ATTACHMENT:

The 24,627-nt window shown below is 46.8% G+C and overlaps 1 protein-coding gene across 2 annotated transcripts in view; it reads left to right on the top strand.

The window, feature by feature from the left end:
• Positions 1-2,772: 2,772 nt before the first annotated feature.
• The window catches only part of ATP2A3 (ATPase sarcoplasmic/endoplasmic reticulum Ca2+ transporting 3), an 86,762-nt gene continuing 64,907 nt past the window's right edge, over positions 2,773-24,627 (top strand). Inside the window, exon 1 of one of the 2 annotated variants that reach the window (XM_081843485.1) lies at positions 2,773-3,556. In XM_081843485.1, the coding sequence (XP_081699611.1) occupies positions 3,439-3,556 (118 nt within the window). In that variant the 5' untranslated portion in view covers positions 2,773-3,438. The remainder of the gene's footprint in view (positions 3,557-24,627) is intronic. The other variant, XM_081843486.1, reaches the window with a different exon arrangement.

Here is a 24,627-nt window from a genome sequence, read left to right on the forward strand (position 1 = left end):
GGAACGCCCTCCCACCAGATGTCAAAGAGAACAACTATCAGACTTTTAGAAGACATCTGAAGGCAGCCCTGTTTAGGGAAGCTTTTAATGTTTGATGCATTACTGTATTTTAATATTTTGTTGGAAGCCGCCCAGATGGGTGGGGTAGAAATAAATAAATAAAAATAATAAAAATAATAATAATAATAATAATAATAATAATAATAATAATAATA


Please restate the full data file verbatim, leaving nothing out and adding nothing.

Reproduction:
The 24,627-nt window shown below is 46.8% G+C and overlaps 1 protein-coding gene across 2 annotated transcripts in view; it reads left to right on the top strand.

The window, feature by feature from the left end:
• Positions 1-2,772: 2,772 nt before the first annotated feature.
• The window catches only part of ATP2A3 (ATPase sarcoplasmic/endoplasmic reticulum Ca2+ transporting 3), an 86,762-nt gene continuing 64,907 nt past the window's right edge, over positions 2,773-24,627 (top strand). Inside the window, exon 1 of one of the 2 annotated variants that reach the window (XM_081843485.1) lies at positions 2,773-3,556. In XM_081843485.1, the coding sequence (XP_081699611.1) occupies positions 3,439-3,556 (118 nt within the window). In that variant the 5' untranslated portion in view covers positions 2,773-3,438. The remainder of the gene's footprint in view (positions 3,557-24,627) is intronic. The other variant, XM_081843486.1, reaches the window with a different exon arrangement.

Here is a 24,627-nt window from a genome sequence, read left to right on the forward strand (position 1 = left end):
GGAACGCCCTCCCACCAGATGTCAAAGAGAACAACTATCAGACTTTTAGAAGACATCTGAAGGCAGCCCTGTTTAGGGAAGCTTTTAATGTTTGATGCATTACTGTATTTTAATATTTTGTTGGAAGCCGCCCAGATGGGTGGGGTAGAAATAAATAAATAAAAATAATAAAAATAATAATAATAATAATAATAATAATAATAATAATAATAATA